Roger Kahn Peter S. Prescott - Essay

Peter S. Prescott

(Contemporary Literary Criticism)

There are many ways to waste one's youth; I wasted mine rooting for the Yankees and the Republicans. They were my teams, not because they won but because they were near: Yankee Stadium was an hour's drive from my home; the Democrats, a little farther. Brookyn was terra incognita—no one I knew had ventured there—though when my radio wandered off-course I could hear Red Barber speaking a nearly familiar language from a place called Ebbets Field. Not everyone, I knew, worshiped [Tommy] Henrich and [Charles "King Kong"] Keller, though it would take time for me to learn the inevitablity, the necessity, of defeat, the kind of defeat that makes men endure. My Yankees would presently exhibit it; Kahn's book about the Brooklyn Dodgers investigates and celebrates it….

"The Boys of Summer" invites us to remember what we once knew of these men—breaking curves, fast moves to the right, balls rising into the upper deck—and to recognize that our memories are not of men, but of figures in a landscape. The men come through in this book, not as fallen angels—the perspective on ballplayers that Jim Bouton adopted in "Ball Four"—but as whole men, seen in the totality of their lives so far. Kahn not only shows us what they are, he looks at how they began. A sense of awe, picked up as a child, persists as he reports on their present condition.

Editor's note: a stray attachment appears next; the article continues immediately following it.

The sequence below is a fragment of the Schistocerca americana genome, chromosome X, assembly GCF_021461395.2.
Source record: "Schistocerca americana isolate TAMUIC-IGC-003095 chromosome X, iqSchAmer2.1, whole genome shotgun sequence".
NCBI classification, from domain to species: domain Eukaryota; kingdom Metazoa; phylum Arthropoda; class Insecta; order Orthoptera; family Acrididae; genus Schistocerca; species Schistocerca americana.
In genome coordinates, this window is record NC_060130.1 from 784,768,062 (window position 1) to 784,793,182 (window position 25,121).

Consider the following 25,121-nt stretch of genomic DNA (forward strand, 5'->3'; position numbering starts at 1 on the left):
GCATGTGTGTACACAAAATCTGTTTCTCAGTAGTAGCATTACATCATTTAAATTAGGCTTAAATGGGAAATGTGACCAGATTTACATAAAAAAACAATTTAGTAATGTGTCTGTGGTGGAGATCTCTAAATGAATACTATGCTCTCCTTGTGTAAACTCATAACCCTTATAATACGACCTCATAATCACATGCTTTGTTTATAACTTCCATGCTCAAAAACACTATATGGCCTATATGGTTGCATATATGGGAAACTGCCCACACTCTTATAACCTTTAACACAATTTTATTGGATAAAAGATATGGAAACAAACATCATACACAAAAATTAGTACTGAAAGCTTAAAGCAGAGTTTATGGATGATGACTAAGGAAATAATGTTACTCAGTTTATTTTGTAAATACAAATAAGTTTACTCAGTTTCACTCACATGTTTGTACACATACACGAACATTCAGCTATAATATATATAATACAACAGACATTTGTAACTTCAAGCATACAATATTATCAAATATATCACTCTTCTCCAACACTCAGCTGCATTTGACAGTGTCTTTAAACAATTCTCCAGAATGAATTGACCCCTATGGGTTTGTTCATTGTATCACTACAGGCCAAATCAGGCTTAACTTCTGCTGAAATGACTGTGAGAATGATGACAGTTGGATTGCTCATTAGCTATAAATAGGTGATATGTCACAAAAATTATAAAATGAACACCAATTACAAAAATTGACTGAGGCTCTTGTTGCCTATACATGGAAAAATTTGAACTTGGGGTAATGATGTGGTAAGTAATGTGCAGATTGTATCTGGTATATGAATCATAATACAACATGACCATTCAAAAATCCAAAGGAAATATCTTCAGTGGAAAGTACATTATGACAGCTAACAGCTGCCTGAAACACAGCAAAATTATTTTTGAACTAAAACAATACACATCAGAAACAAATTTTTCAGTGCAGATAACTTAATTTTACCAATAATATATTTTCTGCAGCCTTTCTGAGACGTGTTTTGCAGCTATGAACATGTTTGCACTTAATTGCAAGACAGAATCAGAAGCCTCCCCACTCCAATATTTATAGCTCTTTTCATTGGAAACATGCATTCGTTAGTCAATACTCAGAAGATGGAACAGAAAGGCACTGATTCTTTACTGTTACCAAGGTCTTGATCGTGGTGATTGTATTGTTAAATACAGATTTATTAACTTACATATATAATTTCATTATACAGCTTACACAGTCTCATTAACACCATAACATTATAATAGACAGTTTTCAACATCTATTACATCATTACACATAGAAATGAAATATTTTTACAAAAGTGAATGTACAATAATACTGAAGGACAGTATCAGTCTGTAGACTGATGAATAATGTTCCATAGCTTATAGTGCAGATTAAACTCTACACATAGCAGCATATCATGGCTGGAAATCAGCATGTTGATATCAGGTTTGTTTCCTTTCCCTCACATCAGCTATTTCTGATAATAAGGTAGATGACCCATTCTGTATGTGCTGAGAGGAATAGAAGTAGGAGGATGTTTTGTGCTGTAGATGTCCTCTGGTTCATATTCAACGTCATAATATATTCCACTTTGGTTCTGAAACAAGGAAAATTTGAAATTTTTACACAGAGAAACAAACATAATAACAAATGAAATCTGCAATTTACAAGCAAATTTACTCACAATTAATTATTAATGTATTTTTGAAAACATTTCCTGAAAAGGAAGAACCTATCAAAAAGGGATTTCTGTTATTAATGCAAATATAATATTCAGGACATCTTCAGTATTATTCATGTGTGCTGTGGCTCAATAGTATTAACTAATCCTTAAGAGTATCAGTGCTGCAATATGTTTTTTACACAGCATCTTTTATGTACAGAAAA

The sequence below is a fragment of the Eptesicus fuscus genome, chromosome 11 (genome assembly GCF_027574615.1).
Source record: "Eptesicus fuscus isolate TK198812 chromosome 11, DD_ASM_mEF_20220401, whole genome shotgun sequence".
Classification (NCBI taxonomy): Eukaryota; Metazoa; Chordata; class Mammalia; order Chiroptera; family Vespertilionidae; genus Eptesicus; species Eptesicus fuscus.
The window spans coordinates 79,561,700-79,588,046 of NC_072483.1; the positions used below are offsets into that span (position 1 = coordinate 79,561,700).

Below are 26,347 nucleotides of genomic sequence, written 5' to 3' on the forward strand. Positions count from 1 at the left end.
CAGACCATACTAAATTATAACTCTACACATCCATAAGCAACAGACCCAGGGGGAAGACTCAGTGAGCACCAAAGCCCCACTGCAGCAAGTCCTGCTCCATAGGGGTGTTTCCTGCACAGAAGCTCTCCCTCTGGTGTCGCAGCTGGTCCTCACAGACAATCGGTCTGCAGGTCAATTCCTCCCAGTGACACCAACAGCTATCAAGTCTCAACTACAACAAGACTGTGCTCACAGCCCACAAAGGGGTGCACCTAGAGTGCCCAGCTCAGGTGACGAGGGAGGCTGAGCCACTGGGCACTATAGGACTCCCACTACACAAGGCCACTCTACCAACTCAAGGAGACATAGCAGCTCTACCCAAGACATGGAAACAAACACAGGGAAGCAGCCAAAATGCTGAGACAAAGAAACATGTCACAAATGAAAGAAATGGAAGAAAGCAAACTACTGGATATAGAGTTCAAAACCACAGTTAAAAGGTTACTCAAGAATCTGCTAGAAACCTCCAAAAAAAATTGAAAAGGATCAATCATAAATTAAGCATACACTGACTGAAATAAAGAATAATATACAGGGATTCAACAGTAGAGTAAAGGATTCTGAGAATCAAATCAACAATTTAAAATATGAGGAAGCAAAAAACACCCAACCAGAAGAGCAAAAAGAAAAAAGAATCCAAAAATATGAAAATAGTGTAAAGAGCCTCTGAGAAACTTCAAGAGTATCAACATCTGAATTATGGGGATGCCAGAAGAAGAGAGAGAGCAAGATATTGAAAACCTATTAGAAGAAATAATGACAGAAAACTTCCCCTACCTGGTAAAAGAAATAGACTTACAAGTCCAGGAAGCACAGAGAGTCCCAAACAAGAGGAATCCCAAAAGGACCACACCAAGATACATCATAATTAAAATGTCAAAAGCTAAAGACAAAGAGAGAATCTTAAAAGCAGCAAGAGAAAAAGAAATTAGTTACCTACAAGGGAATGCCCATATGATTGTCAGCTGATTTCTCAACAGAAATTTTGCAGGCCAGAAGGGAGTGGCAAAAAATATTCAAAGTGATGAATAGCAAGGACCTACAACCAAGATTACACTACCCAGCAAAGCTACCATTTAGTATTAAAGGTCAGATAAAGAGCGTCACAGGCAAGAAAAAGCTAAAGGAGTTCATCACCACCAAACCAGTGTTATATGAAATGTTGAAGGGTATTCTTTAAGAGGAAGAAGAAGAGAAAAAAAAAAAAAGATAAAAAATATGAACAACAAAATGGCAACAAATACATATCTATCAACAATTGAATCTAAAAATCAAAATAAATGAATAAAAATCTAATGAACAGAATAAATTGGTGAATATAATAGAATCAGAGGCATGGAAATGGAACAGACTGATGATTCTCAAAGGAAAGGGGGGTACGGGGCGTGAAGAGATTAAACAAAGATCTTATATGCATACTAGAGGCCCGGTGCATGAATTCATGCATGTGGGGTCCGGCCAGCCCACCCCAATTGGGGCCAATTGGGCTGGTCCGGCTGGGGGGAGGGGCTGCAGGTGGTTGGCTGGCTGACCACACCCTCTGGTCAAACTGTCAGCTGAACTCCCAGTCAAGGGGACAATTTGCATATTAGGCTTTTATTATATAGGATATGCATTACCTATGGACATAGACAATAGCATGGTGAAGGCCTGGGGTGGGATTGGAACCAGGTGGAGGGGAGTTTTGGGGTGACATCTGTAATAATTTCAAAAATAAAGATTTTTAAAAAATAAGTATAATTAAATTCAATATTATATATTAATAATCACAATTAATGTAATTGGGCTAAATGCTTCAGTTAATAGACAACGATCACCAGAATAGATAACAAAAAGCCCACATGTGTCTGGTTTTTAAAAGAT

Kahn's book is knowledgeable, leisurely and anecdotal, as good informal baseball writing must be. But it is more: Kahn never forgets that he is writing about men in relation to a certain discipline, a certain level of achievement, a certain process of decline, and as such his book acquires a cumulative power. It is not just another book about baseball or a boy growing up to like baseball, but a book about pain and defeat and endurance, about how men, anywhere, must live. I fear that people who are bored by baseball will not read it, which would be as bright a decision as for those bored by military history to overlook [Leo Tolstoy's] "War and Peace."

Peter S. Prescott, "The Glory of Their Times," in Newsweek, Vol. LXXIX, No. 11, March 13, 1972, p. 94.